The additive mixing of colors is not commonly taught to children, as it does not correspond to the mixing of physical substances (such as paint) which would correspond to subtractive mixing. Two beams of light that are superimposed mix their colors additively.
By convention, the three primary colors in additive mixing are red, green, and blue. In the absence of light of any color, the result is black. If all three primary colors of light are mixed in equal proportions, the result is neutral (gray or white). When the red and green lights mix, the result is yellow. When green and blue lights mix, the result is a cyan. When the blue and red lights mix, the result is magenta.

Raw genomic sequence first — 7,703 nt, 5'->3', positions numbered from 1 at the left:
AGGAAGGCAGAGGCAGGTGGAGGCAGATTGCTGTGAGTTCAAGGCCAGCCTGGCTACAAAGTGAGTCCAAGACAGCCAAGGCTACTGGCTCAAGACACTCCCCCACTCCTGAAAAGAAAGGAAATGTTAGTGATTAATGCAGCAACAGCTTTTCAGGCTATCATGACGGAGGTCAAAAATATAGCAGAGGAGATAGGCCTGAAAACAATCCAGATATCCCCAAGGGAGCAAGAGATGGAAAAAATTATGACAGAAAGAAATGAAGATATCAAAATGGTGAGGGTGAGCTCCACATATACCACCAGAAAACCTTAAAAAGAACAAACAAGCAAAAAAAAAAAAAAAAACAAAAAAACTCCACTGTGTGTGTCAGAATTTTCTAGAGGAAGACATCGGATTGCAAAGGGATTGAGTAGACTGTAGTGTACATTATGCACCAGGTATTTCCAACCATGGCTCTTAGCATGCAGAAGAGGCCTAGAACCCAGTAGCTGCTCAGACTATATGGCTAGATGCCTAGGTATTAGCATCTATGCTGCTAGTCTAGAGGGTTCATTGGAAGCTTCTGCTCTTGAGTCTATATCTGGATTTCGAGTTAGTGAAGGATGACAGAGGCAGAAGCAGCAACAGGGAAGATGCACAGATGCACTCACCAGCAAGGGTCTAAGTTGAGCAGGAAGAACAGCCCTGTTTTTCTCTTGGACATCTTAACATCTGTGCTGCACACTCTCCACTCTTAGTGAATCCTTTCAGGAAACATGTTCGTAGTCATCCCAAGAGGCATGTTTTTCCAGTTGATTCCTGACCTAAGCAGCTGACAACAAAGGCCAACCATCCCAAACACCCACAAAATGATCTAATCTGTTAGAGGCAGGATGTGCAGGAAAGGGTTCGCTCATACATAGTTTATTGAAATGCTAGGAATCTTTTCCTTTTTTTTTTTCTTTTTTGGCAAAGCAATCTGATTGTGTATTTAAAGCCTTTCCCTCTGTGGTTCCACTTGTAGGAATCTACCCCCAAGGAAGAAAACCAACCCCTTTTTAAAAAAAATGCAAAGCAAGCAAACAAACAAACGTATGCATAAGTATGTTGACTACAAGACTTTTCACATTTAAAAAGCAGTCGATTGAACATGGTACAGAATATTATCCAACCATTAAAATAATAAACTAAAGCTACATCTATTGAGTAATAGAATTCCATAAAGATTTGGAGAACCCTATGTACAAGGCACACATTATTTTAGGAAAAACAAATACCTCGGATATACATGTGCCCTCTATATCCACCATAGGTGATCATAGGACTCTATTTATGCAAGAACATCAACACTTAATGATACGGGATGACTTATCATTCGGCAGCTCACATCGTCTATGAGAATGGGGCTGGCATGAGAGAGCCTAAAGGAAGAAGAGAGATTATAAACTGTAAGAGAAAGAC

green–red–blue additive mixing is used in television and computer monitors, including smartphone displays, to produce a wide range of colors. A screen pixel uses a juxtaposition of these three primary colors. Projection televisions sometimes have three projectors, one for each primary color.